Where is Larry Page, Alphabet's CEO? That's what many people outside the company are asking.
“When I come here and I don’t see the CEO, maybe one year he’s sick or something comes up, but year after years, there’s no CEO here,” the man said. “It’s a glaring omission. Especially [for] someone who has such a large stake in the company that we can’t address him directly once a year. I think that’s disgraceful.”
He was told Page wasn't able to attend, but he attends every board meeting.
Page hasn't been present at the company’s stockholder meeting for at least a couple of years, writes Shira Ovide, opinion columnist at Bloomberg, after the question came up during the recent meeting.
It seems Page has
been a bit busy lately. Reports say he's backing the California-based startup Kitty Hawk, a flying taxi. The recent invention is a two-seater flyer
named Cora. The idea for Cora is to one day provide a flying taxi service that can be summoned by an app. The plan is for the vehicle to be flown by autopilot without
a pilot on board.
Alphabet's stockholders meeting isn't the only meeting Page has been absent from. He has also gone missing from weekly Q&A meetings with employees and he didn't show up to a hearing about the exploitation of internet platforms, where U.S. senators were less than pleased.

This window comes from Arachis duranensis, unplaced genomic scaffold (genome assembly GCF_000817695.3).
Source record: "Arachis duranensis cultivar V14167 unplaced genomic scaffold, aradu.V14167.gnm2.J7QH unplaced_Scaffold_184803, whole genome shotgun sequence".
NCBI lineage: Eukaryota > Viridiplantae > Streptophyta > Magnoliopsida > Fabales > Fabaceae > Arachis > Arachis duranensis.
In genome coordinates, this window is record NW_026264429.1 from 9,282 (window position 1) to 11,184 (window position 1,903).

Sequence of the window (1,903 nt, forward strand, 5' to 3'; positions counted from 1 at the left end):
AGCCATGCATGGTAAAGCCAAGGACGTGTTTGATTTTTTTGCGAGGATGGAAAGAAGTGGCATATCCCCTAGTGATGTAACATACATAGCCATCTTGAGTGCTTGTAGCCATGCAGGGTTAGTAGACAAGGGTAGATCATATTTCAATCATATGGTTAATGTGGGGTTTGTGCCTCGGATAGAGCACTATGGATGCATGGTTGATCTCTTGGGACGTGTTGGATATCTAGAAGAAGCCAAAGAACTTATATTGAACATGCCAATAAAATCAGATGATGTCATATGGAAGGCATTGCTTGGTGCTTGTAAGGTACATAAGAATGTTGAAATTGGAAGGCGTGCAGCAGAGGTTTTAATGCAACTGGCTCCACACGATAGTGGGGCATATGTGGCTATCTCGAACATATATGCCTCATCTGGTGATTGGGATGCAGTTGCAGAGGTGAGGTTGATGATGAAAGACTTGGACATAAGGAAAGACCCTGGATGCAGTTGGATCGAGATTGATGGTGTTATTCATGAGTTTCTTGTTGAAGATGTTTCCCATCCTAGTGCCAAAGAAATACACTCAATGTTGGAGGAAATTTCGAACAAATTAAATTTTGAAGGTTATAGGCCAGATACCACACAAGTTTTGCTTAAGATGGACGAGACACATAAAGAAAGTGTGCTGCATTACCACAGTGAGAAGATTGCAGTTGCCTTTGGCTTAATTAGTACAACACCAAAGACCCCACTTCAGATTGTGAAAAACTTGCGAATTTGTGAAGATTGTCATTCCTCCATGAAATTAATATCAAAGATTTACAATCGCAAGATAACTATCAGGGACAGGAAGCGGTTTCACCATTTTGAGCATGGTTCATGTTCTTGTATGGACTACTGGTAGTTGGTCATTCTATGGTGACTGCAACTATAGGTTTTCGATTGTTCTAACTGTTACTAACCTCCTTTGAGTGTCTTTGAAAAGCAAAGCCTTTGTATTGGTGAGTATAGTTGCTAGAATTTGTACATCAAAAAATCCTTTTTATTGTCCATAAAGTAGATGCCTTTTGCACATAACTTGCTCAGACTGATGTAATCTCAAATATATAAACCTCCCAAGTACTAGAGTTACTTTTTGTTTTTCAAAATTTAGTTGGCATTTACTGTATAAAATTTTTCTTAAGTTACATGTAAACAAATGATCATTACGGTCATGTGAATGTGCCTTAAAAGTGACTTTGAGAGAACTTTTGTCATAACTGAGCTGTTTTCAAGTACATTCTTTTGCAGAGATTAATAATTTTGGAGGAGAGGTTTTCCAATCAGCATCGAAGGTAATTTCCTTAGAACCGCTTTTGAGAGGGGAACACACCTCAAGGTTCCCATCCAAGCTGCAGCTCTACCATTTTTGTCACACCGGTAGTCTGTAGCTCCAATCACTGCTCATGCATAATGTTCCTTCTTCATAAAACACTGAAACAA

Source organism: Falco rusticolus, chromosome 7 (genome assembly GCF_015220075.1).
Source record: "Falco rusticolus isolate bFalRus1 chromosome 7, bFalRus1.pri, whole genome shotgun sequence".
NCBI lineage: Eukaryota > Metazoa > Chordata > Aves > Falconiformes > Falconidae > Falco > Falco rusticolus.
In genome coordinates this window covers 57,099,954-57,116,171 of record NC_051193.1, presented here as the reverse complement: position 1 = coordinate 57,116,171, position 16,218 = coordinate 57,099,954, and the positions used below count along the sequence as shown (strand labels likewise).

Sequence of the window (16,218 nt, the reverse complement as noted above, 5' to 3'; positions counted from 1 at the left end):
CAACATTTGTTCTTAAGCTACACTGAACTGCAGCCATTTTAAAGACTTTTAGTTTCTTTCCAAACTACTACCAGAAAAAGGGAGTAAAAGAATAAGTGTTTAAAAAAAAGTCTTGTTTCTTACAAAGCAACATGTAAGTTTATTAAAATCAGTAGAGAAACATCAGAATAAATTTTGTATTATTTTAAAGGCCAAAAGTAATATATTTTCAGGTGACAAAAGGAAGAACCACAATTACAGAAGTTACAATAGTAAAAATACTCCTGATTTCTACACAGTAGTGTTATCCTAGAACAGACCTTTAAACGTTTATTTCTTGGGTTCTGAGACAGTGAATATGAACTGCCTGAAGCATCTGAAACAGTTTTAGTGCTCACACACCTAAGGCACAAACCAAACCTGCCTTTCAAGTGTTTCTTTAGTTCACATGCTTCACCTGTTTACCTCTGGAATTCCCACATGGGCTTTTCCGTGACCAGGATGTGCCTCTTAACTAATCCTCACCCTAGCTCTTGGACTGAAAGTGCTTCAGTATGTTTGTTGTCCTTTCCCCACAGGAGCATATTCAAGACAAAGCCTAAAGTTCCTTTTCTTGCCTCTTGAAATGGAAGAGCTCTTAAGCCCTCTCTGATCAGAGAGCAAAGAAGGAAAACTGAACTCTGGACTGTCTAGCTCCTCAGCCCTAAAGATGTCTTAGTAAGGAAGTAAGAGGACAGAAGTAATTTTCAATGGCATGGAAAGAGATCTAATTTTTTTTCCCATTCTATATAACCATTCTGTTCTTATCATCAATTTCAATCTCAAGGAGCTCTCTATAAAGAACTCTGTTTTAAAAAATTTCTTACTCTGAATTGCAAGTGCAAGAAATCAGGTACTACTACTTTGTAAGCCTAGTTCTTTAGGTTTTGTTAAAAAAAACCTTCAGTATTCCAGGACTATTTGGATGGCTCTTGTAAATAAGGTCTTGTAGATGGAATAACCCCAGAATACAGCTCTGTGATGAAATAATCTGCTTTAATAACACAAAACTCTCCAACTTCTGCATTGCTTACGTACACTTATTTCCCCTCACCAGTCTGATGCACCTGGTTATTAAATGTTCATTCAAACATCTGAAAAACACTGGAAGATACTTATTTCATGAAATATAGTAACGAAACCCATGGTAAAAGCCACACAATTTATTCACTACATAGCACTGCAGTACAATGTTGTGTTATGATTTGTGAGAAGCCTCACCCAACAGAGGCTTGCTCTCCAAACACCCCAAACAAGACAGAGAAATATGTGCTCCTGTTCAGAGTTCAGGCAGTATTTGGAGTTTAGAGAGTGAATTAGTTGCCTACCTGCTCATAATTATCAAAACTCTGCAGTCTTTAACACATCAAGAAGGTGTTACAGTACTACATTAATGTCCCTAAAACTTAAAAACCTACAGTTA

It’s not easy to make time, but people like Max Kapczynski, mechanical engineer at Verily Life Sciences, an Alphabet company, made time. He was there to share his story with shareholders in an effort to present a proxy item, which ended up getting shut down by stockholders.
Kapczynski walked off the job last fall with about 20,000 employee across Alphabet subsidiaries in an effort to remove forced arbitration from employee contracts. Alphabet offered to remove forced arbitration for Google employees, but not at Verily and other Alphabet companies. Kapczynski presented the proxy proposal at the meeting in an effort to sway shareholders to vote for all the company's employees to receive the removal of forced arbitration.
As Ovide points out, the top five most valuable public companies are in the technology industry. Microsoft leads, with Amazon, Apple, Alphabet, and Facebook following. As No. 4 in the lineup, Alphabet has room for improvement.
On Wednesday U.S. President Trump said the government should sue Google and Facebook, without detailing the basis for any lawsuits, though he did suggest bias against conservatives.